Thursday, May 09, 2013

Some Basics

A standard journal article in the social sciences comprises about forty paragraphs. Each paragraph is normally composed of at least six sentences and rarely more than two-hundred words in all. A good paragraph has a clearly defined "key sentence" that states the central claim of the paragraph; the rest of the sentences offer support or elaboration for that claim. If you read only the key sentences of a paper, you would know what the writer is trying to tell you, but not why you should believe it.

A paper consists of a number of stock moves. Normally, it will have to establish both the practical relevance of its conclusions and a theoretical framework around them. It will have to account for the method by which the data that is used to support the conclusions was collected, and it will have to present that data in a clear and surveyable manner. Finally, it will have to draw some implications from the conclusions.

Most of the tasks in a paper are descriptive. As a scholar you do well to learn how to write prose that describes what happens in ordinary, everyday practice. You also do well to learn how to re-describe that practice as the object of a theory, how practical activities look in theory. But a theoretical object can only be observed by following an acknowledged method. So learn to describe what you did to gather your data in a convincing, compelling way. Know what you readers expect you to have done before they'll believe you.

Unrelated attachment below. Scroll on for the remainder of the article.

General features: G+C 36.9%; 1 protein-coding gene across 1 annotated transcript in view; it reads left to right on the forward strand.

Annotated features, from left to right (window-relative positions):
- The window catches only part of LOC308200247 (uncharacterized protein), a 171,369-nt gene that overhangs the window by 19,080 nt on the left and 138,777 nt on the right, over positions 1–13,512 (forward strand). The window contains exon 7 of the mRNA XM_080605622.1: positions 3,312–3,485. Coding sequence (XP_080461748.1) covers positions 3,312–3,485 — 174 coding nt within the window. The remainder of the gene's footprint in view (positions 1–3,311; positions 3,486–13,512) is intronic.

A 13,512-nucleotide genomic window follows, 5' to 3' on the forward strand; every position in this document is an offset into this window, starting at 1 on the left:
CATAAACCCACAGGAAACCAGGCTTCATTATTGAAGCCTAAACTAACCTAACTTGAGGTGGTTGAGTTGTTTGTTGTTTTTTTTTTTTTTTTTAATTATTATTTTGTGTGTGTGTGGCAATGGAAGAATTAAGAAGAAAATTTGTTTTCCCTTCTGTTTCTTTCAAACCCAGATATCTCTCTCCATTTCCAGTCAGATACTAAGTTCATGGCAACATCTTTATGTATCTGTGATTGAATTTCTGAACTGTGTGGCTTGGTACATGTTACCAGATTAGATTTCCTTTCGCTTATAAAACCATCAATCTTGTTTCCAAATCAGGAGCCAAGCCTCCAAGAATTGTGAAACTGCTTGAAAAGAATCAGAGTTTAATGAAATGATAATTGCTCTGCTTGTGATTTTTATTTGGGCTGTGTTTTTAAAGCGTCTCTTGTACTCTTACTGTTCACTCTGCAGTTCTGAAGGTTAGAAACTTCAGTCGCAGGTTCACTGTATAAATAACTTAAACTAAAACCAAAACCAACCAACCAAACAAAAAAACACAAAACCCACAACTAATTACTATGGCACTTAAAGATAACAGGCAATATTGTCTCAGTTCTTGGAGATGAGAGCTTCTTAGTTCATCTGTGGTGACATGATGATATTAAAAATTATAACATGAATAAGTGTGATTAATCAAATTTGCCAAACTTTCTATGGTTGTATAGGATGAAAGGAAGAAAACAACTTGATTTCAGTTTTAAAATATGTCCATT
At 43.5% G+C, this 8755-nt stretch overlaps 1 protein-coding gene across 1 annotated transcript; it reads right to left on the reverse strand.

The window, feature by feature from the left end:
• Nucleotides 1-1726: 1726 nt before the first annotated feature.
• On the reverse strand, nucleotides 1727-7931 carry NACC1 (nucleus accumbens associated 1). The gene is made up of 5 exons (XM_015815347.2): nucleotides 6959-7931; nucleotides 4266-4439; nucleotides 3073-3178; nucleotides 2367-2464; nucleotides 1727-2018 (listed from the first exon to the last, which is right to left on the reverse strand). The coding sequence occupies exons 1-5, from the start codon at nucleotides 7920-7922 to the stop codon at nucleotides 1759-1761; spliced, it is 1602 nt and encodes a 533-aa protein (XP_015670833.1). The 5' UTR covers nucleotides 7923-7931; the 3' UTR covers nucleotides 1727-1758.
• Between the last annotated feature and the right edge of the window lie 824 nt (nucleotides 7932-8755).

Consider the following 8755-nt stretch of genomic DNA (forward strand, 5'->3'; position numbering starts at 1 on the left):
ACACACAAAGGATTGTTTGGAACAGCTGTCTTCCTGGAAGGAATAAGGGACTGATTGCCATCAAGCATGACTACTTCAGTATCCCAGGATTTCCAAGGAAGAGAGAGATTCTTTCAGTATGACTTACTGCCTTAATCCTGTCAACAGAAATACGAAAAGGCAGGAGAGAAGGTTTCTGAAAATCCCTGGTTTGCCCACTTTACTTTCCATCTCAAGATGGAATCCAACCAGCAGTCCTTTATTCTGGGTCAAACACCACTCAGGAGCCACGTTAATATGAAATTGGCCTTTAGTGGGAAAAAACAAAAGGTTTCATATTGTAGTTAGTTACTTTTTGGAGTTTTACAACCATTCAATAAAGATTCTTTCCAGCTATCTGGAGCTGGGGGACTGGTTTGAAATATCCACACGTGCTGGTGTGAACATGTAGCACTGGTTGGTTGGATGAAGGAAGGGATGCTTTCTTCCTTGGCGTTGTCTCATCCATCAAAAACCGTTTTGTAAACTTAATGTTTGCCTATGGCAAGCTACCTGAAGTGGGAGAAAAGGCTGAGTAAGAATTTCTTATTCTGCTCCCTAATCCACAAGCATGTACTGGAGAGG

When writing your analysis, keep in mind that you are articulating a series of facts on the basis of the data. You are not just describing your data. You have to claim that the data indicates certain facts that exist independent of the data. You aren't just saying that people answered survey questions in a particular way, for example; you are saying that they believe certain things of their organization. It is your statements about those facts (about what people believe) that are true or false. The truths will have implications and some of them may be normative. So you do well, finally, learn how to write prescriptively, either for practitioners or for theorists.


Jonathan said...

In my field "descriptive" is almost an insult.

Thomas said...

I suppose that makes sense in literary studies. After all, why describe a book that your reader can presumably just go read. In more "empirical" fields there are many respectable descriptive tasks. Of course, some scholars will stil talk about "merely" descriptive work, often to indicates a lack of theoretical significance or explanatory power. But I'm here using "descriptive" in a broader sense, so that you also describe when you present your theory. (I'll grant that might actually not be a very helpful way of putting it. I'll think about it.)